Larger U.S. corporations have stopped or suspended operations in Russia. ExxonMobil, Boeing, Apple, and Boeing have stopped sales and investments in Russia. They also stopped parts supply to Russia’s critical industries. These moves are part of a broader Western nation initiative to limit Russia’s economic potential for invasion of Ukraine.
Chinese officials have directed the National Development and Reform Commission, China’s top economic planning agency, to encourage state-owned buyers to search the markets for commodities that could be scarce due to fighting between Russia and Ukraine. The NDRC has ordered an increase in oil, gas, and iron ore reserves. (AC: China’s actions are likely to put pressure on the world markets and increase prices for selected commodities. Analysts estimate that China already has 60-70% of the world’s grain reserves. London oil prices rose 7.7% Wednesday, wheat increased 7.6%, and aluminum rose 1.3%. Corn futures rose 2.9% to their highest level since 2012.
Increased Ag prices
Futures of Wheat, Soybeans, and Corn continue to see or exceed daily price increases. As global trade disruptions threaten commodities markets, the main driver of price rises is the war in Europe. The last 12 months have seen wheat prices rise by nearly 32%. The expected surge in corn prices will be accompanied by a 25% increase in annual growth, likely to continue into the summer. China has purchased ten cargoes of U.S. Corn, as the US Department of Agriculture will confirm later this week.
China Banks Help Russians (Worth Repeating From Last Week)
According to bank officials, the Russian branch of the Chinese State Bank in Moscow has received more requests for accounts. Reuters reported that the bank branch opened new accounts for 200-300 Russian companies in order to get around international sanctions. China is opposed to Western sanctions on Russian banks, which ban them from participating in SWIFT’s international payment system. China stated that it will continue to have normal economic and commercial relations with Russia.
It also allowed China to participate in the CIPS payment system. Many Russian businesses are reportedly in the process to switch currencies from the dollar into the yuan. However, the Russian ruble fell to a record low of 17 yuan. It lost almost 40% of its value over the past week. As the Russian-Chinese financial relations develop and banks use the new payment system, it is probable that the ruble will regain a substantial portion of its value in the coming weeks.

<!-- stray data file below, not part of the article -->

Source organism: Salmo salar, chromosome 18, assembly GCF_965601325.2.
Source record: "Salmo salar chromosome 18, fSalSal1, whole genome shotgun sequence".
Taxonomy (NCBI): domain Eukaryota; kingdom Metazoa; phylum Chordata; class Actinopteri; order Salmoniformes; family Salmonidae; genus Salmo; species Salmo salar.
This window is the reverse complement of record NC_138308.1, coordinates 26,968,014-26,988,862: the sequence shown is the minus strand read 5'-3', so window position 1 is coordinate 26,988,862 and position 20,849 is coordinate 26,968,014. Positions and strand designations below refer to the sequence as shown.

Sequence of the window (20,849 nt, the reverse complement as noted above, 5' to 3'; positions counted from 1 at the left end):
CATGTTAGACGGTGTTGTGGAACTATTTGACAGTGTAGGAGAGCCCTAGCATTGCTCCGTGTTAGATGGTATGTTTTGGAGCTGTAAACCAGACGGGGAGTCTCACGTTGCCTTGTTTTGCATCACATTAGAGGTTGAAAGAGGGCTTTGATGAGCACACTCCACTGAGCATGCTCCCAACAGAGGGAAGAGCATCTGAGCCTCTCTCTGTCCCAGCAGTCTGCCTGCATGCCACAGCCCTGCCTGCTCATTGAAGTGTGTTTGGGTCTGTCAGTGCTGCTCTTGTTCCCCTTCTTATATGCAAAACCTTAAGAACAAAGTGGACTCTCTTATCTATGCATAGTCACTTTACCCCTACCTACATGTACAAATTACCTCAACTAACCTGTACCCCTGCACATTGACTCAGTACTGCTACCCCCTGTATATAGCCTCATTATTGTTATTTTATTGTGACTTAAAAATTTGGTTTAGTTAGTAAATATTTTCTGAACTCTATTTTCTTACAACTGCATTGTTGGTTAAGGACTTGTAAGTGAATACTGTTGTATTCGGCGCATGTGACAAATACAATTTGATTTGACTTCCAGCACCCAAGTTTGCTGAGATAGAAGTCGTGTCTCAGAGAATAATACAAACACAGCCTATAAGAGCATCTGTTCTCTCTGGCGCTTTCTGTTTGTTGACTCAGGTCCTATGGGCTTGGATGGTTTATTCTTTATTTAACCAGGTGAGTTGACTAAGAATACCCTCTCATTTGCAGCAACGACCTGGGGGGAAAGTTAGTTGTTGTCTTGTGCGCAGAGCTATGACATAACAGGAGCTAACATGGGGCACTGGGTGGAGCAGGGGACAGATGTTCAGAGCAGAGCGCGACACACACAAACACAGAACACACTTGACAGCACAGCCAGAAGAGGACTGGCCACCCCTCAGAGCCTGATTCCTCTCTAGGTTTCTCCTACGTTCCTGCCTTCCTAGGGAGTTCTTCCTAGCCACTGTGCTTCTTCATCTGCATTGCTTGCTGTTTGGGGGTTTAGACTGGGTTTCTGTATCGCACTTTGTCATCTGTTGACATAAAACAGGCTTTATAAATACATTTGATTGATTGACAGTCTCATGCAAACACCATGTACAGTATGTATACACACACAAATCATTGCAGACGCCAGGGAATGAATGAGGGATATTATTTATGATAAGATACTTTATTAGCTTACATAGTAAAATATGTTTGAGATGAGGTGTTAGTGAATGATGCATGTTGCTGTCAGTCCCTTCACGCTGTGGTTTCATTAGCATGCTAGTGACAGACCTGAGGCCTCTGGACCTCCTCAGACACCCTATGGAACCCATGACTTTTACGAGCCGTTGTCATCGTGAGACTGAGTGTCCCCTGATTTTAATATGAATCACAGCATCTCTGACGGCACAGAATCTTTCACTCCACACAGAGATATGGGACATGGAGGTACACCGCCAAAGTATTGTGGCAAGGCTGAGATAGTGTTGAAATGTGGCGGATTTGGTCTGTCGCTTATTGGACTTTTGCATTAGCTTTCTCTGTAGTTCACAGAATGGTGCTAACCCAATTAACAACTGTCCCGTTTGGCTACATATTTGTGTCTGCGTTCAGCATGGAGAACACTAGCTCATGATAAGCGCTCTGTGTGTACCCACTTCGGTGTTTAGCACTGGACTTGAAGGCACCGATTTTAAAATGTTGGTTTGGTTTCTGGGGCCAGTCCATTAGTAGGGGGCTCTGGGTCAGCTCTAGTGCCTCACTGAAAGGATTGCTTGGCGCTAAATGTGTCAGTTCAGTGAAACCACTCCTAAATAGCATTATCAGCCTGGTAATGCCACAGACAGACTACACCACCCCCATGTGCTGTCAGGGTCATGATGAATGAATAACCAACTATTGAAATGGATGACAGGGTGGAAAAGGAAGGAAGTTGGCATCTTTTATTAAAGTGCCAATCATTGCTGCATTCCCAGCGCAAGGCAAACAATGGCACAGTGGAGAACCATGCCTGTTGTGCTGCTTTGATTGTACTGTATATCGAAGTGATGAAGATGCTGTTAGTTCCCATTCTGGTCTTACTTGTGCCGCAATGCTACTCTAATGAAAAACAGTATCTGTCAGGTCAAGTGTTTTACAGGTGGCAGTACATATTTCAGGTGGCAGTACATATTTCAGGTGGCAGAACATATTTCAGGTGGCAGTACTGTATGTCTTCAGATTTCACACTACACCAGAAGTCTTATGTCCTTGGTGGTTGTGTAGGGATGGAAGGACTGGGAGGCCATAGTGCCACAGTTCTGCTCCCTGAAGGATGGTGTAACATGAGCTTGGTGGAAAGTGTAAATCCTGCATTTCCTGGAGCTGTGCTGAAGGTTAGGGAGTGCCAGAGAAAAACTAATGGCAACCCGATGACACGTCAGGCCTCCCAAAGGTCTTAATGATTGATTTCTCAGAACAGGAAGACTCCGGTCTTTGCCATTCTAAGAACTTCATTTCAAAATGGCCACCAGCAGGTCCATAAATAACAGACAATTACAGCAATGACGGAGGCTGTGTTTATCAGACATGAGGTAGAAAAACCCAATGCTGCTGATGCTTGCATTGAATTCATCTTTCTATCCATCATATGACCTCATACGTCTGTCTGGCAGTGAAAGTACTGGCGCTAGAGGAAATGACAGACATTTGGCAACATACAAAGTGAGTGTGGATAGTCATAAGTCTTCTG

Russian Disconnects From Internet
Russia announced that no later than March 11, all internet traffic must use domestic “domain name systems” (DNS). It doesn’t appear to have happened, but maybe this week? This would effectively remove Russia from the global internet as only “.ru” connections would be made. This announcement comes on the heels of targeted cyber disruptions to Russian media and governmental websites attributed to the Anonymous organization.
Today’s yield on US 10-year debt increased to 2.01%. Despite inflation remaining a major concern for central banks, they see the conflict in Ukraine exacerbated by inflation. The yields on Europe’s old continent have been squeezed by the war in Europe. The 10-year German Bund is now at 0.31%, and the French OAT at 0.77%.
Bond yields have continues to trend bullish due to Fed raising rates. The Ukraine War may put pressure on the Fed not to increase rates at the same pace, but most Fed watchers remain hawkish.
Financial advisors and investors should take note that the US 10YR yield went over 2% which is over the average S&P 500 dividend. Bonds are getting crushed, but we think investors will start moving out of equities into higher-paying conservative investments such as CDs.
The cryptocurrency market has recently experienced significant volatility as the geopolitical climate remains tense. Bitcoin has seen 10% swings in one week. At the time of writing, bitcoin’s price is hovering at $38,000. Investors may hold off on buying risk assets until the international political-economic situation improves.
Monday’s vote by a European Parliamentary Committee will determine if a new regulatory framework is needed for crypto assets. This could help speed up the passage of a measure industry executives believe could effectively ban Bitcoin and Ethereum from Europe.
It was a week of excess in the metals segment, especially for nickel, which saw its price jump to USD 100,000 per tonne, its largest gain in one day. The race to fill short-term positions, after Western sanctions threatened Russia’s main producer, was a major factor in the rise of prices. Copper lost ground at $1.040. Precious metals saw gold breakthrough USD 2,000 an ounce, but it failed to maintain above that mark. The week ended with investors regaining their risk appetite, much to the detriment of the gold which trades at USD 1950 at the time.